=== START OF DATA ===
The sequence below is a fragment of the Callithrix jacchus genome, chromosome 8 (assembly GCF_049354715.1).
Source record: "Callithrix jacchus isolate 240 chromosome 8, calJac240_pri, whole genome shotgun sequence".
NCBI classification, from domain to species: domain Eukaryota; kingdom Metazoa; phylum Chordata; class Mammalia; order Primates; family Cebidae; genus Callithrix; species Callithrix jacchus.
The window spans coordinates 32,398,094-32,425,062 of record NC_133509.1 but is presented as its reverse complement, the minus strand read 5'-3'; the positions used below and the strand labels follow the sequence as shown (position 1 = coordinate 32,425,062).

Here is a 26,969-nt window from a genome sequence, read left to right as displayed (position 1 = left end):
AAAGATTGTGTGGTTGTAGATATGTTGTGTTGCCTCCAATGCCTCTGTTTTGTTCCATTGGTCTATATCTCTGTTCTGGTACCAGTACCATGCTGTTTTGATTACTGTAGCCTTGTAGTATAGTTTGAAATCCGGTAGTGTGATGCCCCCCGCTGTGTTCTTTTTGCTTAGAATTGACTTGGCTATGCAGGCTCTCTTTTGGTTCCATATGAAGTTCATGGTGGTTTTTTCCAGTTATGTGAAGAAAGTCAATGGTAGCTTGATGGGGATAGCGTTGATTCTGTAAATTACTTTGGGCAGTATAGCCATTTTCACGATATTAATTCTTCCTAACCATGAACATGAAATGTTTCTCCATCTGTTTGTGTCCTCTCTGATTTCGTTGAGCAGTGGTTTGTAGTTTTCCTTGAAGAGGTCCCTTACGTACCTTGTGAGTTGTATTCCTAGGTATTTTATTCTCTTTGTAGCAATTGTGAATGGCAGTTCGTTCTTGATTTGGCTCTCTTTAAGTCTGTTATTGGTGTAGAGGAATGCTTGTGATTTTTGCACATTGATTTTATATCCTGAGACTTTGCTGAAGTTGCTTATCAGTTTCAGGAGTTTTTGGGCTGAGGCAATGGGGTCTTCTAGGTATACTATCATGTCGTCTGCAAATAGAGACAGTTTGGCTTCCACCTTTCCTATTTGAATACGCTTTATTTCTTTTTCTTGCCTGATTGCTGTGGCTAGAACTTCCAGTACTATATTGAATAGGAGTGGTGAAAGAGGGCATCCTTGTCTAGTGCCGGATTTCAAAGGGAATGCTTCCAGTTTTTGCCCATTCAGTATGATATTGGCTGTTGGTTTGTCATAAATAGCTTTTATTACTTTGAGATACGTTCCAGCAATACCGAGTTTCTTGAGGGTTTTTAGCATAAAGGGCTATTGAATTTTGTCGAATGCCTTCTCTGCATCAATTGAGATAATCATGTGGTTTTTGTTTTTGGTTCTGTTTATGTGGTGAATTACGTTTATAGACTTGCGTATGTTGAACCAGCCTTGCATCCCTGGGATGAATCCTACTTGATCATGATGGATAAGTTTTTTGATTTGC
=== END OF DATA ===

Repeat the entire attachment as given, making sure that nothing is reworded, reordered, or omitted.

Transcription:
The sequence below is a fragment of the Callithrix jacchus genome, chromosome 8 (assembly GCF_049354715.1).
Source record: "Callithrix jacchus isolate 240 chromosome 8, calJac240_pri, whole genome shotgun sequence".
NCBI classification, from domain to species: domain Eukaryota; kingdom Metazoa; phylum Chordata; class Mammalia; order Primates; family Cebidae; genus Callithrix; species Callithrix jacchus.
The window spans coordinates 32,398,094-32,425,062 of record NC_133509.1 but is presented as its reverse complement, the minus strand read 5'-3'; the positions used below and the strand labels follow the sequence as shown (position 1 = coordinate 32,425,062).

Here is a 26,969-nt window from a genome sequence, read left to right as displayed (position 1 = left end):
AAAGATTGTGTGGTTGTAGATATGTTGTGTTGCCTCCAATGCCTCTGTTTTGTTCCATTGGTCTATATCTCTGTTCTGGTACCAGTACCATGCTGTTTTGATTACTGTAGCCTTGTAGTATAGTTTGAAATCCGGTAGTGTGATGCCCCCCGCTGTGTTCTTTTTGCTTAGAATTGACTTGGCTATGCAGGCTCTCTTTTGGTTCCATATGAAGTTCATGGTGGTTTTTTCCAGTTATGTGAAGAAAGTCAATGGTAGCTTGATGGGGATAGCGTTGATTCTGTAAATTACTTTGGGCAGTATAGCCATTTTCACGATATTAATTCTTCCTAACCATGAACATGAAATGTTTCTCCATCTGTTTGTGTCCTCTCTGATTTCGTTGAGCAGTGGTTTGTAGTTTTCCTTGAAGAGGTCCCTTACGTACCTTGTGAGTTGTATTCCTAGGTATTTTATTCTCTTTGTAGCAATTGTGAATGGCAGTTCGTTCTTGATTTGGCTCTCTTTAAGTCTGTTATTGGTGTAGAGGAATGCTTGTGATTTTTGCACATTGATTTTATATCCTGAGACTTTGCTGAAGTTGCTTATCAGTTTCAGGAGTTTTTGGGCTGAGGCAATGGGGTCTTCTAGGTATACTATCATGTCGTCTGCAAATAGAGACAGTTTGGCTTCCACCTTTCCTATTTGAATACGCTTTATTTCTTTTTCTTGCCTGATTGCTGTGGCTAGAACTTCCAGTACTATATTGAATAGGAGTGGTGAAAGAGGGCATCCTTGTCTAGTGCCGGATTTCAAAGGGAATGCTTCCAGTTTTTGCCCATTCAGTATGATATTGGCTGTTGGTTTGTCATAAATAGCTTTTATTACTTTGAGATACGTTCCAGCAATACCGAGTTTCTTGAGGGTTTTTAGCATAAAGGGCTATTGAATTTTGTCGAATGCCTTCTCTGCATCAATTGAGATAATCATGTGGTTTTTGTTTTTGGTTCTGTTTATGTGGTGAATTACGTTTATAGACTTGCGTATGTTGAACCAGCCTTGCATCCCTGGGATGAATCCTACTTGATCATGATGGATAAGTTTTTTGATTTGC